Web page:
Girls Trouncing Male Classmates In Traditional Boys Subjects
London: Girls are beating their male classmates in fields, that were considered traditionally as 'boys' subject ' like engineering, official figures have revealed.
Just 17 percent of boys achieve the top grade in BTECs in business at level two - the equivalent of a GCSE at A* to C - compared with 28 percent for girls.
In construction, more than twice as many girls as boys gained a distinction - 18 percent against seven per cent.
In engineering, 28 percent of girls got the top grade - as compared to 16 percent of boys.
A similar trend was seen at level three, the equivalent of an A-level.
"I hope these figures will give more girls the confidence to see careers in business, construction and engineering as within their reach," the Daily Mail quoted Rod Bristow, the president of exam board Edexcel's owner Pearson, as saying.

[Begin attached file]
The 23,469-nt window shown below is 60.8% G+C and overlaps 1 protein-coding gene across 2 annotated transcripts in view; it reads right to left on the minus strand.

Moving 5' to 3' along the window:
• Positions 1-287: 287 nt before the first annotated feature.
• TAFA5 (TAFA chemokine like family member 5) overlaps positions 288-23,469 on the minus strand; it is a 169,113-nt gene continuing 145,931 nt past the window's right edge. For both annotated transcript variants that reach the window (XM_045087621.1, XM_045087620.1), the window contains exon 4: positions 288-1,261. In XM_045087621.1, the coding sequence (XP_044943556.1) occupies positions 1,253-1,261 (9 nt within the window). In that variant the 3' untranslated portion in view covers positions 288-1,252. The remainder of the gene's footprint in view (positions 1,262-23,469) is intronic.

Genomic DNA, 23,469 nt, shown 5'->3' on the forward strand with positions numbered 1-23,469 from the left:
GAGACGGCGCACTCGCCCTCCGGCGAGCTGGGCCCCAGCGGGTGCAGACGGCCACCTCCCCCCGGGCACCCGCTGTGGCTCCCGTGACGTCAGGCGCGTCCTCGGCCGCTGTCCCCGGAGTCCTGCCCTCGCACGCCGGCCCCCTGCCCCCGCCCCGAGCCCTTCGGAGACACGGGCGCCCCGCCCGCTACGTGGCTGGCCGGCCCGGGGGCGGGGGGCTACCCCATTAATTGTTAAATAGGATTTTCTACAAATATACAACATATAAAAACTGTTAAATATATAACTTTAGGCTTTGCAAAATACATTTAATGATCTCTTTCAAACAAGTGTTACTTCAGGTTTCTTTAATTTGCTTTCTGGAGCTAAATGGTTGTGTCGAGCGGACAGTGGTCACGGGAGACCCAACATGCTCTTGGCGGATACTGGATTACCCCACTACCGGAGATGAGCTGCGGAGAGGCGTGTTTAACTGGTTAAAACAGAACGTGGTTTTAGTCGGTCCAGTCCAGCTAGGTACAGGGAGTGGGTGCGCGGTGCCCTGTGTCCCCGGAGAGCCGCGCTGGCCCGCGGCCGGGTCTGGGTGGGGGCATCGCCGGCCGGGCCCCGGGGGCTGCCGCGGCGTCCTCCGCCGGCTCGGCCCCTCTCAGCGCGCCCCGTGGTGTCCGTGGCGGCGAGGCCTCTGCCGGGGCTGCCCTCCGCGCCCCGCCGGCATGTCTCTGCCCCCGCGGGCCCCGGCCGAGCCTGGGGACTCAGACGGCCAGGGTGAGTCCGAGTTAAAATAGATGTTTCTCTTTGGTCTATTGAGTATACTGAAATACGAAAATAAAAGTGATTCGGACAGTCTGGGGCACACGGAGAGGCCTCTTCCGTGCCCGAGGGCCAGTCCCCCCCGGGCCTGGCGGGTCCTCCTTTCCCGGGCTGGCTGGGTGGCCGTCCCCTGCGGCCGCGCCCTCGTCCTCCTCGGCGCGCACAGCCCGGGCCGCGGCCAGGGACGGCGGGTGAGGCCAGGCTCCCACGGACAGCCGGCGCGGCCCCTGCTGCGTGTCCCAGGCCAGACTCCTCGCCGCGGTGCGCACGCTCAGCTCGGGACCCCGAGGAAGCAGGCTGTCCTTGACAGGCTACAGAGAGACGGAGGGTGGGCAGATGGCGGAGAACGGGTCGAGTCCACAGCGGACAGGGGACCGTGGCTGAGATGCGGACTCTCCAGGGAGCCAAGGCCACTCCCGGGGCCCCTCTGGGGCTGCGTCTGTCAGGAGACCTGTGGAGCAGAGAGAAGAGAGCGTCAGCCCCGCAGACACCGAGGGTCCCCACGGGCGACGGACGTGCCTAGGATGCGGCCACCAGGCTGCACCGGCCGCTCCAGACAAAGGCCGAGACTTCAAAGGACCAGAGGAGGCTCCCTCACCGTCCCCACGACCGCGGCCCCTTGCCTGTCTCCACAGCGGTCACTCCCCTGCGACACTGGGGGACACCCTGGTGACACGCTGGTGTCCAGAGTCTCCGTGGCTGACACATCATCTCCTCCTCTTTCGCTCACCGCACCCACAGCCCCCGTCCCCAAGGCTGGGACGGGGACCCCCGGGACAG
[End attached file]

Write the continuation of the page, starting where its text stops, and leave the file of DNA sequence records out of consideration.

"A learner's gender should never influence the subjects they study, nor be treated as an indicator as to how well they will perform," he said.
The figures showed that the number of girls taking traditionally male dominant subjects remains relatively small.
The girls opt for just 42 percent of business courses at level two - and only six percent of engineering courses.
The figures have emerged just days after politicians called for urgent action tackling the gender gap in reading.
MPs and peers from the All-Party Parliamentary Group on Literacy said that boys were struggling to develop a love of reading during primary education.
They blamed a shortage of male teachers and an anti-book culture among male role models.
The group concluded that schools needed to stock more books that could capture the imagination of male pupils.
They also called for men to be drafted into school to act as reading mentors for boys.